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Not What You Say, Alan, But What You Do...

By Kwame Okoampa-Ahoofe, Jr., Ph.D,

Garden City, New York

Sept. 19, 2014

E-mail: okoampaahoofe@optimum.net

Not that it makes much of any difference, anyhow, but when Mr. Alan Kyerematen tells delegates of the New Patriotic Party (NPP) that he does not hate Nana Addo Dankwa Akufo-Addo, I would rather wish that the former Kufuor Trade Minister really hated the former Kufuor Attorney-General and Minister of Justice with a vengeance (See "Alan: I Don't Hate Akufo-Addo" Starrfmonline.com 9/14/14).

He claims to be engaged in a healthy power-grab competition with the former NPP-Member of Parliament for Akyem-Abuakwa South, but his track-record speaks otherwise. His tantrum throwing and arrogant walkout and summary vacation of his membership of the New Patriotic Party in 2008 were neither symptomatic of a healthy political slugfest nor collegial affection for the man who twice defeated Alan Cash, as Mr. Kyerematen is popularly known, in the latter's febrile bid for the presidential candidacy of the New Patriotic Party.

In 2012, Mr. Kyerematen, in the predictable wake of his defeat for the party's presidential nomination by Nana Akufo-Addo, this time around, tactically decided to stay outside the country for most of the campaign season, in clear refusal to actively participate in the Akufo-Addo presidential campaign. Neither did Mr. Kyerematen do any remarkable campaigning for the promotion of the greater and general fortunes of the party. He has also continued to insolently claim that he had a better shot at the presidency in 1996 than the giant likes of Messrs. John Agyekum-Kufuor and Kwame Pianim.

In other words, what Alan Cash is claiming here is that he had a far better chance of trouncing the then-incumbent President Jerry John Rawlings at the polls in 1996 than did Mr. Agyekum-Kufuor. He has yet to back this comical assertion with polling facts and figures. But for yours truly, what is inexcusably insulting is Mr. Kyerematen's assertion that in opting advisably out of Election 1996, he had actually performed a "supreme sacrifice" for the collective interest and destiny of the New Patriotic Party.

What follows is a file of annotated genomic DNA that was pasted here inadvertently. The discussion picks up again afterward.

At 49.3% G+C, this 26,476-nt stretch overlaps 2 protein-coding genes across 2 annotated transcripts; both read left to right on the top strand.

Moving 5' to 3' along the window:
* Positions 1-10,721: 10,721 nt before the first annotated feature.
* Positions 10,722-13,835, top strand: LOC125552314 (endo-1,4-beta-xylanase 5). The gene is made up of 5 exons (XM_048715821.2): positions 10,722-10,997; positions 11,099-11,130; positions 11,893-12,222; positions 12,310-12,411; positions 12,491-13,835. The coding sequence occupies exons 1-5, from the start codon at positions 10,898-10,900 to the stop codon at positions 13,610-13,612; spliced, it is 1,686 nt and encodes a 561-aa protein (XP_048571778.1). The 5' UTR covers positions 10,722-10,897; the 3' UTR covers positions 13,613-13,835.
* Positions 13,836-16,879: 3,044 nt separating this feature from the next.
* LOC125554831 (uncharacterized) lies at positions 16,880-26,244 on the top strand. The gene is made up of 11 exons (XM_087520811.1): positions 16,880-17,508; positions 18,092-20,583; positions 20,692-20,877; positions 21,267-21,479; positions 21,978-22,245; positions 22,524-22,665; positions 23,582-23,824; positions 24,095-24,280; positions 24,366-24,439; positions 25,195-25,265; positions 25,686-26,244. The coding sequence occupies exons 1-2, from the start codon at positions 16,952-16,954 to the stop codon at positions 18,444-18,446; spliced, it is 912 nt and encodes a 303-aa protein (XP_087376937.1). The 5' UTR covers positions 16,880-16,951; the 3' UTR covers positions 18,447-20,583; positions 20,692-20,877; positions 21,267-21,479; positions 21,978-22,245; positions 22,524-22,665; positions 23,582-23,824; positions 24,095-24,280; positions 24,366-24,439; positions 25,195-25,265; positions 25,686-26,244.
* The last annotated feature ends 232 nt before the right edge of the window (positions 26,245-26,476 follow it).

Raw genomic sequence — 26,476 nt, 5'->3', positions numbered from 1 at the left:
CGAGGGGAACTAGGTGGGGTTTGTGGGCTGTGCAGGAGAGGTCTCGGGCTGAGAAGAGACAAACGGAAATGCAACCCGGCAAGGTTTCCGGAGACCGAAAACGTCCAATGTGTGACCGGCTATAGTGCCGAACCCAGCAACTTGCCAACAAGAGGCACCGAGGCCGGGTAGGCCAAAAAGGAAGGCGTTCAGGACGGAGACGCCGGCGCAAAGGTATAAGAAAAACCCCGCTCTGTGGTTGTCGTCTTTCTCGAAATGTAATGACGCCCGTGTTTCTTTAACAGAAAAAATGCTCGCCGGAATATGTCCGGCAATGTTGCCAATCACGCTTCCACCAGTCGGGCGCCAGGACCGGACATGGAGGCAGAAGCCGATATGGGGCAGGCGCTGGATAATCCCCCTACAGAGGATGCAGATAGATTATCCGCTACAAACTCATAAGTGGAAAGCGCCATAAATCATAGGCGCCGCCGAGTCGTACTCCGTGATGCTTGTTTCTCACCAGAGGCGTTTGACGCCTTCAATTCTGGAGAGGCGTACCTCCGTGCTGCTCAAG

I don't suppose that by the preceding assertion, Alan Cash presumed to comfortably rank himself among the immortalized likes of Dr. J. B. Danquah and Messrs. Koi-Larbi, Ebenezer Ako-Adjei and Emmanual Obetstebi-Lamptey. I suppose what I am traumatically struggling with here is Mr. Kyerematen's concept and interpretation of what constitutes a "supreme" and/or "ultimate" sacrifice. His imperious sense of presidential entitlement is one that is at once absurd and indisputably alien to the sort of robust and civilized postcolonial and modern democratic culture being doggedly pursued by the Ghanaian citizenry at large.

Of course, Mr. Kyerematen is entitled to his own oversized sense of self-importance. What he is not entitled to, by any measure or stretch of democratic tenets and principles, is his apparent belief that he has a bounden obligation to, somehow, impose himself and his power-grab ambitions on the rank-and-file membership of the New Patriotic Party. His obstinate refusal to rally behind the most forensically winsome presidential candidate of the NPP, on the vacuous grounds of Nana Akufo-Addo's having failed to clinch the presidency on two previous occasions, is just that - comically vacuous.

Yes, comically vacuous because on both occasions Mr. Kyerematen had been a loud-talking contestant. He has also done absolutely nothing to restrain the boorish deployment of personal attacks on Nana Akufo-Addo by his assigns and hirelings, even while paradoxically crying foul at fairly calibrated reprisals deftly and sagaciously deployed by Akufo-Addo supporters and sympathizers.

Columnist: Okoampa-Ahoofe, Kwame

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